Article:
Apr 22

Placing the Tejano Monument into Texas History

Governor Perry addresses the crowd at the unveiling of the Tejano Monument

On Thursday, March 29, 2012, the Tejano Monument’s 12-year journey, from conception to completion, ended with its placing on the south lawn of the Capitol grounds. A mariachi group greeted the enthusiastic crowd, which numbered over a thousand including a number of Texas dignitaries and Governor Rick Perry.

Gov. Perry’s speech highlighted the significance of the project noting, “This important monument reflects a larger truth about the origins of Texas, about the contributions of so many Hispanic citizens to the creation of the state we love and the lives we share.”

The idea for the $2 million project was conceived when McAllen physician Cayetano Barrera visited to the Capitol, and realized that none of the 18 monuments recognized Hispanic contributions to the history of Texas. In 2001 the Texas Legislature approved the project, but the monument’s long journey to fruition ultimately required the passage of three new state laws. State Rep. Richard Peña Raymond, D-Laredo, said at the unveiling the monument looked at home on the Capitol grounds, as if it had always been there. “Perhaps it should look that way, because we’ve always been here,” said Raymond, who was the master of ceremonies of the ceremony, adding, “we are a part of Texas history, and it is a part of us.”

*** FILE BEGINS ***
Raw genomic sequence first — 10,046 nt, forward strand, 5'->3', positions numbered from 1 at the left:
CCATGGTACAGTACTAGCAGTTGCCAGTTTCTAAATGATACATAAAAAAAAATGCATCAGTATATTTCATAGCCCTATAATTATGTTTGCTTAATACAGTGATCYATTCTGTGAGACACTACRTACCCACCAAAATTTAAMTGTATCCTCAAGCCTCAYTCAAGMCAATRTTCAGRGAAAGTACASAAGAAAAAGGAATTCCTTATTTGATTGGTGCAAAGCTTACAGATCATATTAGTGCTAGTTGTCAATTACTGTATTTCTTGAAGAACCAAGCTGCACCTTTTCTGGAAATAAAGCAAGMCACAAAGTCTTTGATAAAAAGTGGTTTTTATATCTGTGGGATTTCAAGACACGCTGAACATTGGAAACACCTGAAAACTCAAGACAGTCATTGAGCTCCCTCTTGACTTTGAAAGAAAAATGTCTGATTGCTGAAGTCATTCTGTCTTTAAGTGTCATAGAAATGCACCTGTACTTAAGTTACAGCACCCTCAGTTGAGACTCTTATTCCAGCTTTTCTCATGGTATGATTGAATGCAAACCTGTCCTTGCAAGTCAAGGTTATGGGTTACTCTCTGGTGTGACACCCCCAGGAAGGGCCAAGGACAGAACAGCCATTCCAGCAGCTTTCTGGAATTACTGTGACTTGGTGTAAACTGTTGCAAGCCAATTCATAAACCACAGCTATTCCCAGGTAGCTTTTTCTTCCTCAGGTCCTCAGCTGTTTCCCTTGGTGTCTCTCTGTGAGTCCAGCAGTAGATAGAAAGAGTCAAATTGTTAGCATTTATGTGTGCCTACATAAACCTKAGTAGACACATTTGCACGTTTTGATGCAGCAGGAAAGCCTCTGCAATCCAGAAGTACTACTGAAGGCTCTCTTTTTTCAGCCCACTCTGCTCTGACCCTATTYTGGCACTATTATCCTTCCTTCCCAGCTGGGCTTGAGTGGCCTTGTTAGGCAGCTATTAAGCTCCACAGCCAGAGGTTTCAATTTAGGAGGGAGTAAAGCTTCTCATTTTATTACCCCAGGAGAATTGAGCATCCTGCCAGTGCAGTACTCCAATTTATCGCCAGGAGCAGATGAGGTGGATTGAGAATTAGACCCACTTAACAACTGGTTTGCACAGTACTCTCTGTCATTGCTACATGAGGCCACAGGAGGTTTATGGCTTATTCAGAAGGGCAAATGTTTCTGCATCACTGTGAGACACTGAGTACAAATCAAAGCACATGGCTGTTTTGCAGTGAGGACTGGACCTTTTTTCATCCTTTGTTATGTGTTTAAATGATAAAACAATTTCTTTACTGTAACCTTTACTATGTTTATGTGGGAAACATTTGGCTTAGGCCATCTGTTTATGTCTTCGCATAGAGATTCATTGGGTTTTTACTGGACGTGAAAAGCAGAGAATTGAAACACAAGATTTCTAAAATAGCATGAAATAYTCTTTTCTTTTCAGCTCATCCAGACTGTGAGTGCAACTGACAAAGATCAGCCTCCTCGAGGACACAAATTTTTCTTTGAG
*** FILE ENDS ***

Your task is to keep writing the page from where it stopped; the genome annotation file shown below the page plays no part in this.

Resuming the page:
Tejano Monument Unveiled

Four of the life-sized bronzes included in the Tejano Monument

The Tejano Monument is the first public artwork to recognize the achievements of Tejano settlers who populated the region for hundreds of years before Anglos arrived in the early 1800s. To illustrate the historical context of the Tejano contribution to Texas history, consider these often-overlooked events in the popular narrative of Texas history: Spanish explorer Álonso Alvarez de Pineda created the first map of Texas and the Gulf of Mexico in the early 1500s, and Jose Bernardo Gutierrez de Lara declared the first Republic of Texas in 1813. Lara also fought alongside the more celebrated Anglos twenty years later at the fall of the Alamo.

The Tejano influence permeates every aspect of modern Texas. Tejanos pioneered ranching and farming in the region, and many of the iconic symbols associated with Texas – food, longhorns, even the cowboy – all began with the Tejano culture.  Andrés Tijerina, a history scholar and professor at Austin Community College, noted, “Everything Texans brag about today is Tejano,” he said.

Sculpted by Armando Hinojosa of Laredo, the monument’s life-size statues depict a vaquero (cowboy) on his mustang, two longhorns and a family of settlers. Hinojosa, said the monument is the most important work of his life, indicating he worked on the project from daybreak to sundown for much of the past 11 years to get the details just right — “from the vaquero’s spurs to the mustang’s bridle.”

Armando Hinojosa with two employees of Stevens Art Foundry

Sculptor Armando Hinojosa (far left) with two employees of Stevens Art Foundry

Stevens Art Foundry, who has worked with Hinojosa on several of his other notable projects, is both proud and humbled to have cast all of the pieces in the monument, which will endure to remind all Texans of the contributions made by the Tejanos to the history of the Lone Star State.